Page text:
Book trade challenged to take 'Bookaholism' forward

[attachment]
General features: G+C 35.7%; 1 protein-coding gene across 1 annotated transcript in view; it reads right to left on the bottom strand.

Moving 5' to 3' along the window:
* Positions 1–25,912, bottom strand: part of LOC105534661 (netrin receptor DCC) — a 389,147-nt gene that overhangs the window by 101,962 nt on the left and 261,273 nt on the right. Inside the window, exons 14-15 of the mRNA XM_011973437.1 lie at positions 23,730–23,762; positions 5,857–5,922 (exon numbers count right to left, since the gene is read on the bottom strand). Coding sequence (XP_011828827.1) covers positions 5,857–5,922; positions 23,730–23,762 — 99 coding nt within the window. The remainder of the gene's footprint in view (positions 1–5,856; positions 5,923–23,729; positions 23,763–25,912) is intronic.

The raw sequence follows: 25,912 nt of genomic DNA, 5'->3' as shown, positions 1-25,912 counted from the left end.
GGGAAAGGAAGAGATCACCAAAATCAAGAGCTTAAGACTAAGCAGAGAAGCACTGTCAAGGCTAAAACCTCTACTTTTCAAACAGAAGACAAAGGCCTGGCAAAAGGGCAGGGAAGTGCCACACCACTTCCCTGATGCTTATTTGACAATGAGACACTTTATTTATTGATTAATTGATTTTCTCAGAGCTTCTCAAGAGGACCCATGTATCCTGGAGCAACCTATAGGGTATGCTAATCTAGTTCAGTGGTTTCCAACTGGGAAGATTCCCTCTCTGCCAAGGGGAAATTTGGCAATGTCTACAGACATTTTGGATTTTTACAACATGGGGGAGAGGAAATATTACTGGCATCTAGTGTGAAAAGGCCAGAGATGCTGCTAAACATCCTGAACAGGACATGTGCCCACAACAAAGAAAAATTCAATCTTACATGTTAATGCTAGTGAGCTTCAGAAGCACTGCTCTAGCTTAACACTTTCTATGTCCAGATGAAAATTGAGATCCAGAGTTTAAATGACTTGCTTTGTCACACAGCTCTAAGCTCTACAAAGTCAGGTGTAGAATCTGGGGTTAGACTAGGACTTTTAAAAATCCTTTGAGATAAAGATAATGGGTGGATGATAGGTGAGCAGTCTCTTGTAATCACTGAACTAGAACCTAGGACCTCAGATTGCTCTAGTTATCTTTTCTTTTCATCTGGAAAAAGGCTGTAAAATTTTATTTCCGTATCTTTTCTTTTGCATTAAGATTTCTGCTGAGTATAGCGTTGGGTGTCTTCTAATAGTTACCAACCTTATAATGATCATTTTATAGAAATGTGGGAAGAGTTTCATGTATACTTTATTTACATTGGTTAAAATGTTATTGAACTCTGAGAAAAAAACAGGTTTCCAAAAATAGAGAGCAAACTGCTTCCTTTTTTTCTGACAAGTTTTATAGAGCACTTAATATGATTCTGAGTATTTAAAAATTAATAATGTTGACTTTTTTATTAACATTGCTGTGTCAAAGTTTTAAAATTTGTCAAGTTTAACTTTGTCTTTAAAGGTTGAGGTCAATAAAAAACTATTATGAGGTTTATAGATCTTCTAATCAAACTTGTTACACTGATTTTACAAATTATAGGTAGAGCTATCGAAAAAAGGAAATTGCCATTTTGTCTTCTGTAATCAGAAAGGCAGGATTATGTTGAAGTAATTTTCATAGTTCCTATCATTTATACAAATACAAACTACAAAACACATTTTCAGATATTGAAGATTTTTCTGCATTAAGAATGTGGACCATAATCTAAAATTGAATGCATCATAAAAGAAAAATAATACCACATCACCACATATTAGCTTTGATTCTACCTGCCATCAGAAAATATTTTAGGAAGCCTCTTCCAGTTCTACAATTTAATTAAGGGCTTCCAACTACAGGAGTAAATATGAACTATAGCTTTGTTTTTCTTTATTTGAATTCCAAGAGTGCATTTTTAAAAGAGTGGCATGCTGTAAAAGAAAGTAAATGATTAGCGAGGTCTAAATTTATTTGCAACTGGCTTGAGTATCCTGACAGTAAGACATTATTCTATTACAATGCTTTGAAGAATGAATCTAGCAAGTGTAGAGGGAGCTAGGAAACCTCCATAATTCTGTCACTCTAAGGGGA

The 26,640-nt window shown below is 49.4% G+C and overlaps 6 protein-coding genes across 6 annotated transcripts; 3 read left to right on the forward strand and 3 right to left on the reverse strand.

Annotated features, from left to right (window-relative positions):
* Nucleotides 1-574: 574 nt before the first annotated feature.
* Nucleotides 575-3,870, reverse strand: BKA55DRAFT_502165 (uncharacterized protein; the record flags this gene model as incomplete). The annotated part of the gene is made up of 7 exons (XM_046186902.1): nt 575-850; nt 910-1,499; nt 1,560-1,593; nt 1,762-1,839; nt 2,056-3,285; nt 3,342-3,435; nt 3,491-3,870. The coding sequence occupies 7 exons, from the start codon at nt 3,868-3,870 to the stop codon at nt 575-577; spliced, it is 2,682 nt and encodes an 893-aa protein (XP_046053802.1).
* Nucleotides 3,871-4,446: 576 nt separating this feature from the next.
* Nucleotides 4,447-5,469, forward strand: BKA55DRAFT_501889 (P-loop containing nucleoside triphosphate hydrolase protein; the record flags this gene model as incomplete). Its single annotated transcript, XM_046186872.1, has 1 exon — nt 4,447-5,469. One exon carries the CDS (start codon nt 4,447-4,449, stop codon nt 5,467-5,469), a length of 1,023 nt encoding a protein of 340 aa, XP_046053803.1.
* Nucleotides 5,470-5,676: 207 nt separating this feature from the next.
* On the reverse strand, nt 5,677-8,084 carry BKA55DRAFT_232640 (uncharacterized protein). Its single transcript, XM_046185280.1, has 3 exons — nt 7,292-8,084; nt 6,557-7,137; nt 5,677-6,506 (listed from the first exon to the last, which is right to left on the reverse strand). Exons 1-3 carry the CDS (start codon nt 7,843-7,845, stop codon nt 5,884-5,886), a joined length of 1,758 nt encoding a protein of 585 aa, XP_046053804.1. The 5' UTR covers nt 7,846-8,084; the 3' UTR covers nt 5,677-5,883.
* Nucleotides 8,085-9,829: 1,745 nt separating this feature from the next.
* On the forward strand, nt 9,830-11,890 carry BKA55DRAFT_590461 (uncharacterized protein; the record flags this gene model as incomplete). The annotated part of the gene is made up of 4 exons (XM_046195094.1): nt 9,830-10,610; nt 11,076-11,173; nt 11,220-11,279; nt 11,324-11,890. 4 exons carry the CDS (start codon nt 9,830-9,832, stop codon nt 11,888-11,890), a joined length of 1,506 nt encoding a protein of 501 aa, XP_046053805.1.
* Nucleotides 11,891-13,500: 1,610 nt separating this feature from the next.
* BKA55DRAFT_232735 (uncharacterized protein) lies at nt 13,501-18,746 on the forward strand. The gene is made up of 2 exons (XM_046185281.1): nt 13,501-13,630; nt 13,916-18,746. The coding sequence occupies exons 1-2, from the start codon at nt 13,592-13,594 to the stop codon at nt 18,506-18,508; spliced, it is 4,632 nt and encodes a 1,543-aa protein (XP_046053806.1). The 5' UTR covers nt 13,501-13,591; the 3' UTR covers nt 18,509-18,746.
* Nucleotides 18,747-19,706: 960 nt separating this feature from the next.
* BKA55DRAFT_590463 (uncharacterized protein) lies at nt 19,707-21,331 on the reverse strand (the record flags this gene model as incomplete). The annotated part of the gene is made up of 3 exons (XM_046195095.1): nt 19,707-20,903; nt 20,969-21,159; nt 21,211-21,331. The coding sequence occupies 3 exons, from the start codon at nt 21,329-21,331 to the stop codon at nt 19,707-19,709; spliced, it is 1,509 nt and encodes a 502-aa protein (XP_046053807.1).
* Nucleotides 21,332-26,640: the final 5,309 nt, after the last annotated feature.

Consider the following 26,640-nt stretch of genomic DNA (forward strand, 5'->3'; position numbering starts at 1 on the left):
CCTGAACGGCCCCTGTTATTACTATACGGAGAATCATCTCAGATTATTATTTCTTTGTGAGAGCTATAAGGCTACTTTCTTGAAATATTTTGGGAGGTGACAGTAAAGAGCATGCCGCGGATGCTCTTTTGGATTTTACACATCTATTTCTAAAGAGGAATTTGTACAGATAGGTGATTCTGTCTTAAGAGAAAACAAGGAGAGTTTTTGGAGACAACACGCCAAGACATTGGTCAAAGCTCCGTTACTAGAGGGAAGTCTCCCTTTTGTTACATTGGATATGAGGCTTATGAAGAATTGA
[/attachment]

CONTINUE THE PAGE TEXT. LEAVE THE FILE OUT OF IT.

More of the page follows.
<p>Exploring how best to use the cross-industry &quot;bookaholic&quot; concept, including determining a launch date, defining its creative guidelines and how to widen its reach, are among the immediate challenges facing the Booksellers Association and Publishers Association.</p><p>The concept was revealed to delegates at the BA Conference yesterday (Tuesday 2nd June). Marketing consultant Damian Horner said that the campaign was at a &quot;very early stage&quot; and a strapline for the concept had yet to be hammered out. </p><p>He said: &quot;We have got an idea that people across the industry are happy to explore and push further into some manifestation that we can use as soon as possible.&quot;</p><p>A cross industry group, including the likes of WH Smith, Random House and Gardners, has been working on the concept for the past few months. Horner said it was up to the industry to take it forward and use it effectively.</p><p>Short term challenges include finding an effective strapline and logo, setting tone of voice, and how best to use it. </p><p>Horner said that although some had suggested using World Book Day as an official launch date, he was not entirely convinced of using that particular date. He said: &quot;Personally I think there is enough going on then. It needs some kind of official launch to widen its reach on an ongoing basis.&quot;</p><p>Horner described the concept as an &quot;edgy&quot; route, telling delegates that several other streams had been rejected. One was the &quot;reappraisal&quot; route, reclaiming what is great about reading and highlighting its portability. Suggesting a strapline like &quot;portable emotion&quot;, Horner said: &quot;It is a nice intelligent concept but also a bit dull.&quot; It also ignored e-books. </p><p>Another option was the &quot;escape&quot; route, which would use a strapline of &quot;Book here...&quot;. Horner said this was &quot;simple and flexible&quot; but warned it would be easier for retailers to use than publishers, and was lacking in an easy PR platform. &quot;It&#39;s fundamentally important that this is something people want to talk about,&quot; he explained.</p><p>The third and final rejected route was what Horner dubbed the &quot;clever route&quot;, highlighting the intelligent value of books. He suggested the strapline &quot;make up your mind&quot;, but said although it was a clever play on words, it could come across as too bossy.</p><p>The chosen route was one with &quot;a lot of momentum behind it&quot;, Horner said. &quot;It&#39;s cheeky, fun and memorable.&quot; He described its flexibility as one of its strengths saying that poetry, for example, could be sold with &quot;fancy a line of Coleridge&quot;.</p><p>A number of industry figures, including Penguin m.d. Helen Fraser, Borders UK c.e.o. Philip Downer and Tesco category manager David Cooke, featured in a video welcoming the campaign.</p><p>Fraser said: &quot;I thought it was the outstanding message mainly because those of us who have worked with books know how incredibly addictive they are and also how pleasurable.&quot; Delegates<br />applauded the concept after it was revealed.</p><p>Writing on, in response to criticism of the concept posted online, Horner stated: &quot;Bookaholism is NOT a strapline. In fact, we haven&#39;t even begun to pin down how we express the thought. One of the simplest manifestations of the idea is &#39;Get hooked on a Book&#39; which ironically was the most popular and most widely supported strapline on this very website. &#39;I&#39;m a Bookaholic&#39; is another version of the same thought. Many people would be proud to claim this - just as they happily claim to be shopaholics or chocaholics.&quot;</p><p>Horner added: &quot;At this point all I would ask is that people suspend their cynicism and allow the next stage of the development process to happen.&quot; </p>